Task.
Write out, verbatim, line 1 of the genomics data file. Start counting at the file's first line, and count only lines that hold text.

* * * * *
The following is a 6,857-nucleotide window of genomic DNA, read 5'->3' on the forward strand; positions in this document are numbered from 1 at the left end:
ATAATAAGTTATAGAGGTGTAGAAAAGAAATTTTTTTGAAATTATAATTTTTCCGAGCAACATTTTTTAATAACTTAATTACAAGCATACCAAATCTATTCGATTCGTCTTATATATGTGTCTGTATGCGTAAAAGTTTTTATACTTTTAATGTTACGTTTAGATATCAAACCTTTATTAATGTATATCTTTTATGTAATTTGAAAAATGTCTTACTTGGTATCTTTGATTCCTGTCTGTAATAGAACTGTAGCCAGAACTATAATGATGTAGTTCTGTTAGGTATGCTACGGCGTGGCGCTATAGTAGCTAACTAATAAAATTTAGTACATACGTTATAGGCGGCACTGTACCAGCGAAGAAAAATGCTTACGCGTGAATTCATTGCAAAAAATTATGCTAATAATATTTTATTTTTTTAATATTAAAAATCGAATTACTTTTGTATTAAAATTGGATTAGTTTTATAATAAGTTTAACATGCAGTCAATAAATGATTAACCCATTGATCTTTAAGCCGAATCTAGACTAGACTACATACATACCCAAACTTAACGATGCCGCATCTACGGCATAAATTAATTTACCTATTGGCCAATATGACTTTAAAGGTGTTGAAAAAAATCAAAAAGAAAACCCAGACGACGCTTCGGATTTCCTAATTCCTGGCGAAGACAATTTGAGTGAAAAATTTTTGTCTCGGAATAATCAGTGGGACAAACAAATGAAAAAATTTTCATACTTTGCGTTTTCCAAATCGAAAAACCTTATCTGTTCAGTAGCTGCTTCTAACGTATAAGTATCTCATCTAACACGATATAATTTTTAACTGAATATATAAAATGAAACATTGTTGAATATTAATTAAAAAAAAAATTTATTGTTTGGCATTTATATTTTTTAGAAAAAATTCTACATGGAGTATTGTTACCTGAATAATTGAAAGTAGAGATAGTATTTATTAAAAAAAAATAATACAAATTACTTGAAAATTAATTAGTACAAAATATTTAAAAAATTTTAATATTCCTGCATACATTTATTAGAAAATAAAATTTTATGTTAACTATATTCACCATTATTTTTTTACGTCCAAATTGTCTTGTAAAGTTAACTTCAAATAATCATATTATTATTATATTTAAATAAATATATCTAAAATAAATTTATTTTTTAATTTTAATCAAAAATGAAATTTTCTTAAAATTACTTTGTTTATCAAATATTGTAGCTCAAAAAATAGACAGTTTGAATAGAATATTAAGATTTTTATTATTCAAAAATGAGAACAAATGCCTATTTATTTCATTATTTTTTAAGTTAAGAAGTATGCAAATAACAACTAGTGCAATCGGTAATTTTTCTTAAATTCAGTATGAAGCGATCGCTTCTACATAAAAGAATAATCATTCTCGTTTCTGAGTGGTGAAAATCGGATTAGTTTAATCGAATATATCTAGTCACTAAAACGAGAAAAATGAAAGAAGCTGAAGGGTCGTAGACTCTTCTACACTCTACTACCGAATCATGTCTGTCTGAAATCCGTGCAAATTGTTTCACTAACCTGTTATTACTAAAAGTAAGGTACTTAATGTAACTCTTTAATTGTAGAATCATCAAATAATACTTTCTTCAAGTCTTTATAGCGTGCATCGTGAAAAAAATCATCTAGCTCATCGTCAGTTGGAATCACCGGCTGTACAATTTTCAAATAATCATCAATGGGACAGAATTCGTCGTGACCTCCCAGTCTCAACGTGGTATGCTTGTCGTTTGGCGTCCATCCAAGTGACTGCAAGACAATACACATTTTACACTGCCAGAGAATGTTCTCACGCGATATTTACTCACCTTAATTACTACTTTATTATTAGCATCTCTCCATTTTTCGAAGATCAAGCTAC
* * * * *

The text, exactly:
The following is a 6,857-nucleotide window of genomic DNA, read 5'->3' on the forward strand; positions in this document are numbered from 1 at the left end: